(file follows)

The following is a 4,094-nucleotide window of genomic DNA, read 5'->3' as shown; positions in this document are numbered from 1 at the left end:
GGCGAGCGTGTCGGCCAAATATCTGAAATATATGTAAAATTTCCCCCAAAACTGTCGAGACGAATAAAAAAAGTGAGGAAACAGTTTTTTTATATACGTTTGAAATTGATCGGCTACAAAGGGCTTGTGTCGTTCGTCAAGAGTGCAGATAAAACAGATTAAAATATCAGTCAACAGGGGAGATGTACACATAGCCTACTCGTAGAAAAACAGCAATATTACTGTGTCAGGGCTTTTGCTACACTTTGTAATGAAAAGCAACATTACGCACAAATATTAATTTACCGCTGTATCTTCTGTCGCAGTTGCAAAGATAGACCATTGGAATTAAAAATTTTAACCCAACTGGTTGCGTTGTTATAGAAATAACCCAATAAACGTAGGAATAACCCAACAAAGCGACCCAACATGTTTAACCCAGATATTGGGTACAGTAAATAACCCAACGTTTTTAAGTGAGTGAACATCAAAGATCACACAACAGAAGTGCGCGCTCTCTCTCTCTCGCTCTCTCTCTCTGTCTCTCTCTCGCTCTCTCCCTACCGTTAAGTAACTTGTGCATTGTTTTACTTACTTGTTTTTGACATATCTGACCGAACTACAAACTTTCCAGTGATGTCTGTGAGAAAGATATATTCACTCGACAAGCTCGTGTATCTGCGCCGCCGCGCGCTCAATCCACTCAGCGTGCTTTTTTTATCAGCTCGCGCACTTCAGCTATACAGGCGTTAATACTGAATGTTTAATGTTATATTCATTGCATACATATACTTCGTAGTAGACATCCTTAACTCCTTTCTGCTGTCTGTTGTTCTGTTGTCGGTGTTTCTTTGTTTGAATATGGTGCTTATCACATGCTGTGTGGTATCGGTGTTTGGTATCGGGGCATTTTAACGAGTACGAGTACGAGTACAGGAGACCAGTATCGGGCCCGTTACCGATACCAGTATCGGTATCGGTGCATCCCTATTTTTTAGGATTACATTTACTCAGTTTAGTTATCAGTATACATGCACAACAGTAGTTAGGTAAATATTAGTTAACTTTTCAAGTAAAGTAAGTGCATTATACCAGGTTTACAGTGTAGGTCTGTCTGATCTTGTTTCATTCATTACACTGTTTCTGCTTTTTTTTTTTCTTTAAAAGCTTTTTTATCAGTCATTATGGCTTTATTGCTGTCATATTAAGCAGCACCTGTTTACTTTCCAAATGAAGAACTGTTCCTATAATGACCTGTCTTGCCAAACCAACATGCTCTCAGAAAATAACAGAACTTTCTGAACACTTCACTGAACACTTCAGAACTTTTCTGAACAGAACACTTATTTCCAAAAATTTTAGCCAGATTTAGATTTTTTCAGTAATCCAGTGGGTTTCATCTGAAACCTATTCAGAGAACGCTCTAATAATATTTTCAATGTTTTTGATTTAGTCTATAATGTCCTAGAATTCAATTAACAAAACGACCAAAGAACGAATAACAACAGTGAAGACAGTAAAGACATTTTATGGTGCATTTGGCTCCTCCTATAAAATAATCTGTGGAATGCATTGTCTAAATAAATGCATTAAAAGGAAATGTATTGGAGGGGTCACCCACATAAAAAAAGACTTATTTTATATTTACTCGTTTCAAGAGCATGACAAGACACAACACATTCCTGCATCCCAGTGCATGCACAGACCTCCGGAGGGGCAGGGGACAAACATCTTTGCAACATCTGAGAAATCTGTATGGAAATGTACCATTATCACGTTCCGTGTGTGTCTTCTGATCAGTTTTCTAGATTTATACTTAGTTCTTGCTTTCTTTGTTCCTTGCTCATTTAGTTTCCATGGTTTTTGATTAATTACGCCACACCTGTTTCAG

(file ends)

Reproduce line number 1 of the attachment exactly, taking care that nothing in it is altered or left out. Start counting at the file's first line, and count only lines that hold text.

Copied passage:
The following is a 4,094-nucleotide window of genomic DNA, read 5'->3' as shown; positions in this document are numbered from 1 at the left end: